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West Nile Virus

West Nile virus (WNV) is an emerging infectious disease that was first discovered in the African country of Uganda in 1937, and in recent years has spread, causing illness in birds, horses, and humans in Europe and now the United States. It was first discovered in the U.S. in 1999 in New York City. Since that time, WNV has been detected in humans, animals, and mosquitoes in 47 states from coast to coast (1).

Growth of West Nile Virus in the United States
Figure 1. Growth of West Nile Virus in the United States (Credit: Data from Centers for Disease Control and Prevention.http://www.cdc.gov/ncidod/dvbid/westnile/index.htm)

The virus is transmitted through mosquito vectors, which bite and infect birds. The birds are amplifying hosts, developing sufficient viral levels to transmit the infection to other biting mosquitoes which go on to infect other birds (in the Western hemisphere, the American robin and the American crow are the most common carriers) and also humans. The infected mosquito species vary according to geographical area; in the US Culex pipiens (Eastern US), Culex tarsalis (Midwest and West), and Culex quinquefasciatus (Southeast) are the main sources.

West Nile Virus transmission process
Figure 2. West Nile Virus transmission process (from http://www.mayomedicallaboratories.com/articles/communique/2008/07.html)

The genetic material of WNV is a positive-sense, single strand of RNA, of 11,000-12,000 nucleotides long. These genes encode seven non-structural proteins and three structural proteins. The RNA strand is held within a nucleocapsid formed from 12kD protein blocks; the capsid is contained within a host-derived membrane altered by two viral glycoproteins.

Mosquitos carry the highest amounts of virus in the early fall, which is why the rate of the disease increases in late August to early September. The risk of disease decreases as the weather becomes colder and mosquitos die off.

Mosquito (Culex pipiens)
Figure 3. Mosquito (Culex pipiens)

Most people who become infected with West Nile either have no symptoms or experience mild illness such as fever, headache and body aches before fully recovering. Some people develop a mild rash or swollen lymph glands. In some individuals, particularly the elderly, West Nile can cause serious disease that affects brain tissue. In humans with a weak immune system and the elderly, West Nile can cause permanent neurological damage and can be fatal. Healthy adults and children usually have mild reactions.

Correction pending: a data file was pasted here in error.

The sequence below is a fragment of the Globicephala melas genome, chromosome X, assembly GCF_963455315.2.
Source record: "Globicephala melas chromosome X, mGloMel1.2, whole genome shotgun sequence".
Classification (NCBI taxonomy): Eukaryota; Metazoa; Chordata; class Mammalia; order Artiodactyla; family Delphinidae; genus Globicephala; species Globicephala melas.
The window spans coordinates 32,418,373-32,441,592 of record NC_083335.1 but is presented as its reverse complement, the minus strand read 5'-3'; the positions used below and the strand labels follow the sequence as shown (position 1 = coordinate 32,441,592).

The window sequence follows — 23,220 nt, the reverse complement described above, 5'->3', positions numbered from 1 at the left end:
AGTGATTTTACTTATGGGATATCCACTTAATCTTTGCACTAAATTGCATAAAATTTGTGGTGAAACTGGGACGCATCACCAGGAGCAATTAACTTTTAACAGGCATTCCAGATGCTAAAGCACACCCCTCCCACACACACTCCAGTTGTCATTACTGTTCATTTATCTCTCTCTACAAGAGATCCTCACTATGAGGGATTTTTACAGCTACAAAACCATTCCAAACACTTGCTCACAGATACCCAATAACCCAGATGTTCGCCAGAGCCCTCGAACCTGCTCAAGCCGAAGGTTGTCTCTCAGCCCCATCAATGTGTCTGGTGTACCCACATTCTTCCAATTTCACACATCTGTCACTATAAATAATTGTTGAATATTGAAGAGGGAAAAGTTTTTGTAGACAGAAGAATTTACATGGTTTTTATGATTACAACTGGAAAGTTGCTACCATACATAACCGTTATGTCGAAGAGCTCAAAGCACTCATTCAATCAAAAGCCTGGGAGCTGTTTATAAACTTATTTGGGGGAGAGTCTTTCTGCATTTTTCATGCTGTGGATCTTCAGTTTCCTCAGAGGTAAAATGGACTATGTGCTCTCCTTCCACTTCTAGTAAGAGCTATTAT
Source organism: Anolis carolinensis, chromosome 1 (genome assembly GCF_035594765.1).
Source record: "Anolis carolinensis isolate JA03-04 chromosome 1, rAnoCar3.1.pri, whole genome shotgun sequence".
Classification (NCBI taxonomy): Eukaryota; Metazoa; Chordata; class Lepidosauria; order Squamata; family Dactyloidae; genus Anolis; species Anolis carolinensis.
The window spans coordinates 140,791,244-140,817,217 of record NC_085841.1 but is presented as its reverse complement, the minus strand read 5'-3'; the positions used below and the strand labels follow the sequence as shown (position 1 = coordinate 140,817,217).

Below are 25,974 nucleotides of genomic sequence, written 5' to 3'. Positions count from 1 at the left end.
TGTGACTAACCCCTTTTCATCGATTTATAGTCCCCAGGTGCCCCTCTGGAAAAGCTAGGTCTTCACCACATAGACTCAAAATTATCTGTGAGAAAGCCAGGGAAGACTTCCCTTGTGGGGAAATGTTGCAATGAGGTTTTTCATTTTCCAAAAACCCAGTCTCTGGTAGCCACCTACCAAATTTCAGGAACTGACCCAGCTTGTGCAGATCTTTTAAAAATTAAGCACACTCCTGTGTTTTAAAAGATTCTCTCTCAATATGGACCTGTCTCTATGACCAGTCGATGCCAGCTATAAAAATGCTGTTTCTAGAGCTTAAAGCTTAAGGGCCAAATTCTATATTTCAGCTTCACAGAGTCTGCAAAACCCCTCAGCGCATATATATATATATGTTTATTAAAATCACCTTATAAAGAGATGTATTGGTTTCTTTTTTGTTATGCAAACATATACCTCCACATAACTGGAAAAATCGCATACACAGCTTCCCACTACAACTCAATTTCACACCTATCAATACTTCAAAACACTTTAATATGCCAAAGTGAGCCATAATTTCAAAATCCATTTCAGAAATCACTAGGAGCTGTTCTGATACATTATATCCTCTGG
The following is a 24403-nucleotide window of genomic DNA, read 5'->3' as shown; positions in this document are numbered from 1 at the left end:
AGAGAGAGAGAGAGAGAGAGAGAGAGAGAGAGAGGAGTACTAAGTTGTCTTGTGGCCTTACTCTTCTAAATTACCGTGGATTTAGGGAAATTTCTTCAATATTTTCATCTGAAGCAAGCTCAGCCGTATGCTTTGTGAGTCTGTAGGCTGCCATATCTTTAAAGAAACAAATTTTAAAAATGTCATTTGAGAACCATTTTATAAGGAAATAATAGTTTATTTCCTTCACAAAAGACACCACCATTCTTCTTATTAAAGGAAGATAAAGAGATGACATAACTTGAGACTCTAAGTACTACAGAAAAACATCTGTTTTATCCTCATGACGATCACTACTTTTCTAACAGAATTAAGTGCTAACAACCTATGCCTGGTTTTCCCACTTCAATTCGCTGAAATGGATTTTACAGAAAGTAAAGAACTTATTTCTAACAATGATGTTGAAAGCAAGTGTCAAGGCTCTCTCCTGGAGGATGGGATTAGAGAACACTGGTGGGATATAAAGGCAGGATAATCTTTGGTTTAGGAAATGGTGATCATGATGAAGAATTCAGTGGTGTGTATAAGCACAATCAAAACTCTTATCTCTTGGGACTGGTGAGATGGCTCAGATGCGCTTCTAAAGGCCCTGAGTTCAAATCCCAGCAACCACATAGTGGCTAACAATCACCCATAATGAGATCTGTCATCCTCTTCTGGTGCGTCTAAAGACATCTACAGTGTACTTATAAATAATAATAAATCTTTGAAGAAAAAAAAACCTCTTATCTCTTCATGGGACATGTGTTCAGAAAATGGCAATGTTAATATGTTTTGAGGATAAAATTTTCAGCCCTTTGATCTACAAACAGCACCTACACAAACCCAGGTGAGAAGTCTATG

The most accurate way to diagnose this infection is with a serology test, which checks a blood or CSF sample for antibodies against the virus. More rapid techniques using polymerase chain reaction (PCR) may be used.

There is no vaccine for West Nile Virus, although currently there is a DNA vaccine available for horses, one of the key targets of this disease. DNA vaccines are comprised of DNA plasmids, extracted from the pathogen, and are used for inoculation, instead of the whole virus. They contain the genetic code for the antigens that stimulate the body to produce antibodies. In this way the virus’s natural infection route is replicated without actually triggering the disease (2). DNA virus vaccines are an active area of research for WNV and there are candidates currently in clinical trials (3,4).

 

Reference:

  1. http://www.cdc.gov/ncidod/dvbid/westnile/index.htm
  2. DNA-Based Vaccine Against West Nile Virus Effective Even After Onset Of Disease, http://www.sciencedaily.com/releases/2008/11/081103091033.htm
  3. Schneeweiss, A. et al., (2011) Vaccine, 29; 6352-6357.
  4. Ledgerwood, J.E. et al., (2011) J. Infect. Dis. 203; 1396-1404

 

Selected West Nile Virus Products

 

Catalog #

Product Name

Type

Host

W1018-50K West Nile Virus Mab Mo x
W1018-50L West Nile Virus (WNV) Mab Mo x
W1018-50M West Nile Virus Mab Mo x
W1018-50N West Nile Virus Mab Mo x
W1018-50P West Nile Virus Mab Mo x